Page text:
“Challenge Culture” Using 5-Generations of Talent

Exclusive insights from Hitachi Vantara's COO, Scott Kelly on building an agile culture in a disruptive age.

It is an interesting time for culture and leadership. The traditional C-Suite is a product of their own environment, often rising through the ranks of their organisation or industry from humble beginnings. By the time they reach the top, the people, processes and systems around them are a part of their management make-up.

Scott Kelly, Chief Operating Officer, Hitachi Vantara

Enter a new world of disruption. A period where industries and organisations need to respond to the changing appetites – and generational nuances – of their customer. All of a sudden the “way things have always been done” is now toxic, businesses are being asked to reinvent themselves in order to comply with a new set of rules, which are being re-defined on a daily basis.

That is why for Hitachi Vantara’s newly promoted Chief Operating Officer Scott Kelly, building the right culture that incorporates the full kaleidoscope of generations currently in the workforce is the only way forward if you want to be a company that thrives.

“It is one of the most challenging times in history for business. It goes back to the complexity of organisations and the challenges they face with digital transformation, along with the fact that we have five generations in the workplace, all motivated by different things, all exhibiting different behaviour.”

Although Kelly leads one of the largest technology and innovation organisations, at the forefront of digital change and next-generation technologies, he is ardent that at the end of the day business is a people’s game:

“Decades from now, you’re going to forget the projects and the products – but you won’t forget the teammates you worked with. Great leadership is about helping each individual contribute their best, which in turn makes the whole team stronger.”

Building a “Challenge Culture”

Kelly believes in order to achieve great things you must build a “challenge culture” within your teams. However, the practicalities of a challenge culture often defy our predispositions as humans.

“Developing a ‘challenge culture’ requires taking risks that inspire innovation within the organisation. And taking risks flies in the face of human nature. However, avoiding risk is how we’ve survived as a species. Humans are hard-wired not to take risks.”

Kelly believes that organisations often associate innovation with risk, therefore building a challenge culture goes against our natural approach. For this reason, re-defining what risk is is crucial. Kelly believes that if you create an environment where people are free to take risks, they will be more willing to do so.

“We empower our employees to be self-starters from day one: have a solution-oriented mindset and to challenge the status quo to drive the best outcomes for our customers and our company.

“This fosters an environment of continuous improvement. People who develop usable ideas are acknowledged and held up as role models for the organisation.”

Accompanying this is the mantra at Hitachi Vantara to reward employees who challenge the status quo and look to take risks that are intended to take the business to new levels.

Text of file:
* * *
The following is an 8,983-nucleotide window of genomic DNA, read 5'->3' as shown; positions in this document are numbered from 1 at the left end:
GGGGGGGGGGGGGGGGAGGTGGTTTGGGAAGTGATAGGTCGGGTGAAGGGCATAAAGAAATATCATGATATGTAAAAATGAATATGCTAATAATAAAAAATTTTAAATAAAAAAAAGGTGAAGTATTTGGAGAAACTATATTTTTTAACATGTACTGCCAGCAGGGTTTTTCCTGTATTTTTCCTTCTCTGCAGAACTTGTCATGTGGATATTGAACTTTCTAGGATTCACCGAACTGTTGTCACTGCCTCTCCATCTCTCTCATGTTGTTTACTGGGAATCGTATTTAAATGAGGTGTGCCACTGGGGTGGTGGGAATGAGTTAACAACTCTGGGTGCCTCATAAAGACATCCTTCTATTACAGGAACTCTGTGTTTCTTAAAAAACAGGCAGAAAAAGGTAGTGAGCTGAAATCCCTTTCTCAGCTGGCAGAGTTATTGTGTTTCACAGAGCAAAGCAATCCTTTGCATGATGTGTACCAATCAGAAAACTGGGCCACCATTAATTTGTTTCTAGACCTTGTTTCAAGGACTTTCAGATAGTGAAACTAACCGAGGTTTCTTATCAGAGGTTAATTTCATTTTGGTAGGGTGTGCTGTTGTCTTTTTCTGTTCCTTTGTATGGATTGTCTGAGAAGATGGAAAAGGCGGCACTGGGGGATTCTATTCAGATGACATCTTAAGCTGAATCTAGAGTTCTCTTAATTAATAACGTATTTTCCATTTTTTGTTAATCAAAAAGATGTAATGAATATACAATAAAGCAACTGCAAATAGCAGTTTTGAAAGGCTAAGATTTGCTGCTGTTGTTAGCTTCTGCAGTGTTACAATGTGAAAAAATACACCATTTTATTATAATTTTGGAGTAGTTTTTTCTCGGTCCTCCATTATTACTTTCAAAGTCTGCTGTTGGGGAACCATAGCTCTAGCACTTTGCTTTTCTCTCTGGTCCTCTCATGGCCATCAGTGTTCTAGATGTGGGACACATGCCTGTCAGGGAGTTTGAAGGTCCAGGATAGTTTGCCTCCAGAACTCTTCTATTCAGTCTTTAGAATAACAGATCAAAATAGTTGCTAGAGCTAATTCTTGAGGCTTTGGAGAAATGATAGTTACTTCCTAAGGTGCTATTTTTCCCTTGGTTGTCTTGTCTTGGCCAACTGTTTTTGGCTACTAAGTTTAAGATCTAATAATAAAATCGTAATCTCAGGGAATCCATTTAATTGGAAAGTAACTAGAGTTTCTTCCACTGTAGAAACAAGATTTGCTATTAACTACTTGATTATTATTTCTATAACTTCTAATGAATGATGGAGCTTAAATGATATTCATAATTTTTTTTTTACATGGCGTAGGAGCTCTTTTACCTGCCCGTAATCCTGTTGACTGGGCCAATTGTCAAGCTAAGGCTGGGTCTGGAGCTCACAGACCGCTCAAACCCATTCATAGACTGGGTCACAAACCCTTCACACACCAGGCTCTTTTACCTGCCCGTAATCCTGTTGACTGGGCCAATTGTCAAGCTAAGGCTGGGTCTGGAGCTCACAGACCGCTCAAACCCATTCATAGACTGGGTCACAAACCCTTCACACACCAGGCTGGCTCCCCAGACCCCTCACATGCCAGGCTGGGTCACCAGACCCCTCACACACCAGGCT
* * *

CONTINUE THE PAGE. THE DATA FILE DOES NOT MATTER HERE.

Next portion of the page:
Building a High-Performance Challenge Culture

The holy grail of HR continues to be building an environment where teams are considered “high-performing”. Ultimately, Kelly believes the environment comes down to the leadership and working on your own soft-skills in order to create an environment where employees want to thrive.

“For Hitachi Vantara, people are the company’s most important resource. How do you build a people-positive culture, where people give their best because they believe in their ability to make a difference? To achieve this, you need to build a culture that breeds confidence, not a culture that breeds anxiety.”

Kelly also believes that the pyramid structure of management is no longer relevant in modern business. He believes a more fishnet system will be forged, which will see input, accountability and collaboration jointly shared across the business and not just from the top.

Kelly’s beliefs ring true in the marketplace as in 2016 Deloitte reported that a mere 24% of organisations with a seat count of over 50,000 employees consider themselves “functionally organised”.

“The management role is more about having mentors, someone who pulls you up. It’s about a higher value relationship. Once you’ve learned from one mentor, you can then move to a new one to learn and evolve your skill set,” Kelly noted.

Make Value Count

In embarking on this journey of change, Kelly concluded that it is crucial for businesses to take social responsibility seriously and use this to give employees pride in what they are doing.

“Hitachi Vantara’s core values are harmony, sincerity and pioneering spirit. These values were created when the company was founded over 108 years ago and they are still our guiding principles.”

Being at the forefront of technologies such as the Internet of Things (IoT) and AI and data analytics allows for Hitachi Vantara to leverage off its R&D machine and apply this to social challenges.

“We look at the bigger picture, to see how we can conserve natural resources like energy and water, make public safety and transportation more efficient, and even improve the delivery of healthcare,” Kelly concluded.

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